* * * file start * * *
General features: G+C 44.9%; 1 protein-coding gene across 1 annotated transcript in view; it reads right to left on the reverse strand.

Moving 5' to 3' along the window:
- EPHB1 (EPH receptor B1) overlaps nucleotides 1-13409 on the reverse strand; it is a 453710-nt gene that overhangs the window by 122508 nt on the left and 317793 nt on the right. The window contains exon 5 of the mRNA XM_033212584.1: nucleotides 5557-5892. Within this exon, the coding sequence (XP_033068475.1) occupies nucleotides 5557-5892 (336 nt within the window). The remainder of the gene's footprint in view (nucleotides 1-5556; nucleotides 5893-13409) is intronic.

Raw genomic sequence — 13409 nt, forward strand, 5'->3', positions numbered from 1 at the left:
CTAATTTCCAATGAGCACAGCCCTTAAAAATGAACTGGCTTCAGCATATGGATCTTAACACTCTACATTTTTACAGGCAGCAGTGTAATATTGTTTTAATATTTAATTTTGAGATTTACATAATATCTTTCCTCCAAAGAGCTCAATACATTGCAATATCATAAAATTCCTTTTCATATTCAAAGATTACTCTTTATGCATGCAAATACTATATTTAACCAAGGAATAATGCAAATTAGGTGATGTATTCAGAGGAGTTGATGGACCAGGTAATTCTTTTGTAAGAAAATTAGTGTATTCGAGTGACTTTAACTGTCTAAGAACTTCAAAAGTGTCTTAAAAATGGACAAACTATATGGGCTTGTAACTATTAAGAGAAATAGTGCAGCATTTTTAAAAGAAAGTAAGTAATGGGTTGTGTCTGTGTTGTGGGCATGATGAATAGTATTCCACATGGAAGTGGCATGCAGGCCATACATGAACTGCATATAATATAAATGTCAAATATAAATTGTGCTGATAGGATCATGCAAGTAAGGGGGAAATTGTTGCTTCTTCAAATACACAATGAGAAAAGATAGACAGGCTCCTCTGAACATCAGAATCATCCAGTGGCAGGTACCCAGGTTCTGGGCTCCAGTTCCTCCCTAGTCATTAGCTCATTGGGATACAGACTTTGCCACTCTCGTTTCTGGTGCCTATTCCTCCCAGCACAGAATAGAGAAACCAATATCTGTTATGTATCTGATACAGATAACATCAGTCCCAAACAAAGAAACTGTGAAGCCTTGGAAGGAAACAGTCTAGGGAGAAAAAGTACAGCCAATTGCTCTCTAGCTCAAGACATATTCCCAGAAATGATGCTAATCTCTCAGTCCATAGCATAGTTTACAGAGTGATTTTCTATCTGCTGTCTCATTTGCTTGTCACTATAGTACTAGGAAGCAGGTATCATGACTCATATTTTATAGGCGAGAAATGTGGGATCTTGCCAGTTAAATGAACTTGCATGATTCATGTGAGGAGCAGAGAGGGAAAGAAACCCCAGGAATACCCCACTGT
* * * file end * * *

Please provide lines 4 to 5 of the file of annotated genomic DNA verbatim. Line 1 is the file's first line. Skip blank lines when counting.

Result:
Raw genomic sequence — 13409 nt, forward strand, 5'->3', positions numbered from 1 at the left:
CTAATTTCCAATGAGCACAGCCCTTAAAAATGAACTGGCTTCAGCATATGGATCTTAACACTCTACATTTTTACAGGCAGCAGTGTAATATTGTTTTAATATTTAATTTTGAGATTTACATAATATCTTTCCTCCAAAGAGCTCAATACATTGCAATATCATAAAATTCCTTTTCATATTCAAAGATTACTCTTTATGCATGCAAATACTATATTTAACCAAGGAATAATGCAAATTAGGTGATGTATTCAGAGGAGTTGATGGACCAGGTAATTCTTTTGTAAGAAAATTAGTGTATTCGAGTGACTTTAACTGTCTAAGAACTTCAAAAGTGTCTTAAAAATGGACAAACTATATGGGCTTGTAACTATTAAGAGAAATAGTGCAGCATTTTTAAAAGAAAGTAAGTAATGGGTTGTGTCTGTGTTGTGGGCATGATGAATAGTATTCCACATGGAAGTGGCATGCAGGCCATACATGAACTGCATATAATATAAATGTCAAATATAAATTGTGCTGATAGGATCATGCAAGTAAGGGGGAAATTGTTGCTTCTTCAAATACACAATGAGAAAAGATAGACAGGCTCCTCTGAACATCAGAATCATCCAGTGGCAGGTACCCAGGTTCTGGGCTCCAGTTCCTCCCTAGTCATTAGCTCATTGGGATACAGACTTTGCCACTCTCGTTTCTGGTGCCTATTCCTCCCAGCACAGAATAGAGAAACCAATATCTGTTATGTATCTGATACAGATAACATCAGTCCCAAACAAAGAAACTGTGAAGCCTTGGAAGGAAACAGTCTAGGGAGAAAAAGTACAGCCAATTGCTCTCTAGCTCAAGACATATTCCCAGAAATGATGCTAATCTCTCAGTCCATAGCATAGTTTACAGAGTGATTTTCTATCTGCTGTCTCATTTGCTTGTCACTATAGTACTAGGAAGCAGGTATCATGACTCATATTTTATAGGCGAGAAATGTGGGATCTTGCCAGTTAAATGAACTTGCATGATTCATGTGAGGAGCAGAGAGGGAAAGAAACCCCAGGAATACCCCACTGT